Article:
Lutheran Church of Australia’s Cross-Cultural Minor Grant funds a multi-cultural, multi-generational community Harmony Feast held at Nazareth Lutheran Church, Woolloongabba on Sunday 24th September, 2023.
Nazareth Lutheran Church’s Harmony Feast brought together 60 participants, including members of the Nazareth congregation, and local Fijian, Ethiopian and Finnish congregations and their Pastors, who conduct their regular worship services in the Nazareth church or hall complex.
The Harmony Feast successfully connected members of all four congregations, as well as a member of Nazareth’s recently commenced Mums and Bubs Playgroup, which aims to bring together local asylum seekers.
Participants gathered in Nazareth’s downstairs hall and courtyard, with each participant bringing a plate of food to share from their culture.
Before the meal, they joined around the buffet table to pray together in their native tongue, with the Finnish congregation sharing their grace through song.
Our guests were warmly greeted by our Nazareth volunteers who worked together with our guests preparing food, tasting each other’s cooking, sharing recipes and cleaning up afterwards.
Such a glorious day was had, we’ve received requests from the other congregations to make the event a regular occurrence.
The LCA Cross-Cultural Ministry’s grant support for this cross-cultural fellowship opportunity has allowed the Nazareth team to develop a successful ‘template’ for future events, and allowing more input from the other congregations so the event can truly be owned by all of us, for all of us.
Grant funds were spent on catering (alcoholic and non-alcoholic refreshments) and a 20-litre urn, as well as catering for a planning meeting morning tea with our Harmony Feast volunteers.
Engaging volunteers in pre-event planning makes for a better event
Before the event a volunteer morning tea was organised to brief six volunteers on the event’s purpose, initial plans, to talk about safety issues and to get input. This group of volunteers has lots of knowledge from hosting many events over the years and their ideas made our event better. We spoke about the role of Greeter/Welcomer being to help people to mix so that the event was not just groups of people staying in their own congregations.
The role of Greeter/Welcomer proved important: where it was clear key people from each congregation hadn’t yet met, our elders and volunteers introduced them to each other. This kind of event does need team leaders, elders and volunteer helpers to make that kind of conscious decision, to play a kind of ‘connector’ role, to help people stuck tight in their groups to mix it up a bit and make new friends. Our volunteers did a great job of mixing with people they had not yet met, and helping others to do likewise.
Community and the value of connecting
“It was so good. We sat down with each other. We shared. We talked.”
-Pastor Romuluse of the Fijian congregation.
While almost all the attendees worship on this site, prior to this event most of the interaction between our congregations happened at a higher level: between pastors or administrative staff. This event allowed our various congregations to break bread and share fellowship together. Where once there may have been perceived barriers, as we ate together we began to live out Acts 4:32 as we ‘had everything in common’. Many of those who attended shared their earnest desire for this fellowship to continue.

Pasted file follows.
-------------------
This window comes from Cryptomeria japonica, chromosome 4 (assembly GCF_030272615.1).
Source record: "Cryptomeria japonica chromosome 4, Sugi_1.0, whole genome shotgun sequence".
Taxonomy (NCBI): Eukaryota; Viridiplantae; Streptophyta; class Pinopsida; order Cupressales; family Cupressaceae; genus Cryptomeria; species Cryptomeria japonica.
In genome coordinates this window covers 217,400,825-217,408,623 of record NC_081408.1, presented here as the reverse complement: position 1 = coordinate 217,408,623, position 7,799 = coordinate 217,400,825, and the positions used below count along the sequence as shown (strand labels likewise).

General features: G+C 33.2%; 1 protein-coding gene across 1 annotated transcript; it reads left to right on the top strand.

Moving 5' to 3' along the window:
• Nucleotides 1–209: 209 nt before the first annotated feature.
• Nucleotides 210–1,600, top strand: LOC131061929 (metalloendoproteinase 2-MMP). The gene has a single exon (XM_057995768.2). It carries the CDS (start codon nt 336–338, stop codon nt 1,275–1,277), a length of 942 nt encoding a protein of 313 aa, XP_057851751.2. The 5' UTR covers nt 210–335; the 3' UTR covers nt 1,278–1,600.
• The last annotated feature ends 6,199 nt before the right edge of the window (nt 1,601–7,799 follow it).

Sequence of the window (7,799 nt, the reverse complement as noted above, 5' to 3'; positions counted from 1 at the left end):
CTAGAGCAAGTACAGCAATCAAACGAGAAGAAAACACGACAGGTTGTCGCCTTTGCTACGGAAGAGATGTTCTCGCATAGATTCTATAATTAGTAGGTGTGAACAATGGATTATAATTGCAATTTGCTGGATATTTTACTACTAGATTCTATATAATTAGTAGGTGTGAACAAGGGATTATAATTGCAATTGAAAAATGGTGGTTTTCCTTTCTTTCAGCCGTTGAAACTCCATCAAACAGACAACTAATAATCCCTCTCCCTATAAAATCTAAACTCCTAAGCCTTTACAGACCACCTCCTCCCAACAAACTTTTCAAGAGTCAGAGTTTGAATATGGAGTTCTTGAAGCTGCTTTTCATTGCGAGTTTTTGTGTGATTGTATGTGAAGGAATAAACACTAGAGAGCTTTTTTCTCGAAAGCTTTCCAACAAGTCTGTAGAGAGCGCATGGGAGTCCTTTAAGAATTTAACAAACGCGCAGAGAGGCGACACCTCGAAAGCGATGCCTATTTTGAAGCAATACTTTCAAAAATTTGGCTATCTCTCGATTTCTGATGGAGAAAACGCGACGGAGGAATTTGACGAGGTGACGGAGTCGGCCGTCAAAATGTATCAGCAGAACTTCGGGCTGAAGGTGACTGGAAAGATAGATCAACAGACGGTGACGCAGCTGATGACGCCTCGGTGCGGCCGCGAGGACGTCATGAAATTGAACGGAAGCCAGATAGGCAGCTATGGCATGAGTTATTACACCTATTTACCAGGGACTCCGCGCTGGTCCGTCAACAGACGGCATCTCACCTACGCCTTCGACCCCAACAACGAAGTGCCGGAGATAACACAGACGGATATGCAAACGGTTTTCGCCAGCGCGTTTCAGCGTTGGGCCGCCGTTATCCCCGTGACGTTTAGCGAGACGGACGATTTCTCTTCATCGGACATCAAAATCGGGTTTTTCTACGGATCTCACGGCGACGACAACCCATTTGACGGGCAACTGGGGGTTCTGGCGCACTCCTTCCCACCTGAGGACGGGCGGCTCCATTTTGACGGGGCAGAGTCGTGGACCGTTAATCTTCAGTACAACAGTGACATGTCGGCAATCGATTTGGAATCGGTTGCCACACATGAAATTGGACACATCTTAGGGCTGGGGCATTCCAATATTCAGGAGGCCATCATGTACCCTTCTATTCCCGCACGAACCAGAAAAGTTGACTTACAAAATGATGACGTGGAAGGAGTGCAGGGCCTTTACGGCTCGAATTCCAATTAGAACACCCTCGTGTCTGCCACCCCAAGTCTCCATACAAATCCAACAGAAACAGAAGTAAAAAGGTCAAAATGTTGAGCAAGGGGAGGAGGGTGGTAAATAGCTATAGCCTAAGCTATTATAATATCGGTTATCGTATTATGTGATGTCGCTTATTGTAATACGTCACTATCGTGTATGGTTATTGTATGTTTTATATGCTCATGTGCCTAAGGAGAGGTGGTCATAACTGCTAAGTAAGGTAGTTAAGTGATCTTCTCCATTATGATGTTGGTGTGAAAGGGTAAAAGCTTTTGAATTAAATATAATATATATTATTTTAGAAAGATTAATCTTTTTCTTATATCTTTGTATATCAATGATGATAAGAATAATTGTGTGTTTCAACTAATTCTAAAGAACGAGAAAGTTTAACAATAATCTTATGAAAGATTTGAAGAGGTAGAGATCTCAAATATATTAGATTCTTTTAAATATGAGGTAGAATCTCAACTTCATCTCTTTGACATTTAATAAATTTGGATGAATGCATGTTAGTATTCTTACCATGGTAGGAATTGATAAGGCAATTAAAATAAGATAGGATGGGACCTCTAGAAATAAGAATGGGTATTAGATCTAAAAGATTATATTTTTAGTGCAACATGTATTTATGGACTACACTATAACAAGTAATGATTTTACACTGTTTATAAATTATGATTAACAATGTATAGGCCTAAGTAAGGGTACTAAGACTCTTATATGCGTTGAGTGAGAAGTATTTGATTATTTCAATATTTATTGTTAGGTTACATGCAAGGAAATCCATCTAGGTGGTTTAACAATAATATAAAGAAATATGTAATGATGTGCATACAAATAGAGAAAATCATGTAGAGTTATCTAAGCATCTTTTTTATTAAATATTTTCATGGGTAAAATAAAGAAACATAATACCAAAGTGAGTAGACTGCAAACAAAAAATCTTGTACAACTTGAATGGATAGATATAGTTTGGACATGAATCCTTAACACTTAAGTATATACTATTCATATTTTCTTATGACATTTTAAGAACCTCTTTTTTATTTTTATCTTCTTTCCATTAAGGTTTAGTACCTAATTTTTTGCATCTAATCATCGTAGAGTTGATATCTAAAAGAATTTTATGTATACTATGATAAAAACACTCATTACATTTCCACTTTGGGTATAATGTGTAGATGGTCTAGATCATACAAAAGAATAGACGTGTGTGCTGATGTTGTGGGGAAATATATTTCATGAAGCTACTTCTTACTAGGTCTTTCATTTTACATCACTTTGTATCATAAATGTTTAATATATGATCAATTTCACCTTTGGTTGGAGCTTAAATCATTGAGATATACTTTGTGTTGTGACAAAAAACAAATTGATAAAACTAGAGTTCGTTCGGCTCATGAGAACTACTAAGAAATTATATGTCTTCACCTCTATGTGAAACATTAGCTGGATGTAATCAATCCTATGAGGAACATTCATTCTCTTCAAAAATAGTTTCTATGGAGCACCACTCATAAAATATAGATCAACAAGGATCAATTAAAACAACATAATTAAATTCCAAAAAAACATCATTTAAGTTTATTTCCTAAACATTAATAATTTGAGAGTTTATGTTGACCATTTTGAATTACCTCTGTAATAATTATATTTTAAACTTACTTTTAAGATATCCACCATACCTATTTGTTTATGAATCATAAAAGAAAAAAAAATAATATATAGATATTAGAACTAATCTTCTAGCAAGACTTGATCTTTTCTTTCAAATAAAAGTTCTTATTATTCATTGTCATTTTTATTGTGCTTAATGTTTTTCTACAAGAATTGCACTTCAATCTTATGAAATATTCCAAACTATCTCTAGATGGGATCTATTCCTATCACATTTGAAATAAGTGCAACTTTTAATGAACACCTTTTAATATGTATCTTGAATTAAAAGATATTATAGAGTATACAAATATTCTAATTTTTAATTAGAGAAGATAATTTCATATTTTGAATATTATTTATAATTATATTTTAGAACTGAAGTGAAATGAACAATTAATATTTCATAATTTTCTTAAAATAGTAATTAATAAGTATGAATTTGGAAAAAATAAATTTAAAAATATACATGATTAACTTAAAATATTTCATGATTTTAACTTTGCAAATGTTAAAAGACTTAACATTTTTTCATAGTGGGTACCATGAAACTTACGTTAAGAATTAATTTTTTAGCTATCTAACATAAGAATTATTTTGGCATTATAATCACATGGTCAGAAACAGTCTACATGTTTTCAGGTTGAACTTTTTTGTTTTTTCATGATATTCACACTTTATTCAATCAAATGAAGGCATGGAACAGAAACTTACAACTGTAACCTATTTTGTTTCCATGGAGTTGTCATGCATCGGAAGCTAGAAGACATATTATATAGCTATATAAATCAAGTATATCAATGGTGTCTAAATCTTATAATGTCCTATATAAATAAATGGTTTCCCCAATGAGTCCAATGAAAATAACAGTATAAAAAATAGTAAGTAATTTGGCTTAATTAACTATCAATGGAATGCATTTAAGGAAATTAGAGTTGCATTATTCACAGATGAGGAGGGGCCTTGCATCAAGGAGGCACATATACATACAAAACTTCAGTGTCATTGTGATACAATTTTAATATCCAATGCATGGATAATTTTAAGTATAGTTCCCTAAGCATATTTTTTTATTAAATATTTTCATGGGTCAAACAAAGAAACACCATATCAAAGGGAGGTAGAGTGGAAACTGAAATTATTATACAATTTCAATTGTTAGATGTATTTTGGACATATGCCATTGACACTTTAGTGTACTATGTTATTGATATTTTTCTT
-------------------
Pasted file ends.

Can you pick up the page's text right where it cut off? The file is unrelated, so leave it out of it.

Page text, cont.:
There was a lot of sharing of recipes and attempts to track down the cooks of lovely food. Sharing recipes forged great connections between members of different congregations. Participants suggested that, next time, we put tags near the food that is shared, with the name of who cooked which meal, country of origin and if the recipe is available – this is a great learning for next time, as it increases connections between people from different cultures.
Participants also asked that we provide name tags, next time. It’s always good to call someone by name. Our greeters and welcomers overcame this obstacle to some extent, but we will include name tags for future events of this nature.
Participants asked for the event to be run again in 2024. If such an event can happen at least once or twice a year, relationships are likely to deepen, going beyond basic practical issues relating to hiring of spaces, that were hitherto our main link.
Engaging participants in pre-event planning drives higher engagement
The process of developing this event opened additional opportunities to reach out to all congregations worshipping on our site to discuss and develop ideas such as bringing together the Pastors of each congregation to join our Pastor in saying a brief grace/blessing for the shared meal, each in their own language. This ensured deeper engagement, and it worked beautifully on the day – the Finnish congregation even sang their blessing. The shared blessings in languages drew everyone into the hall around the buffet table, praying together, a beautiful moment in the event, as we each said Amen after each other’s words to our Lord.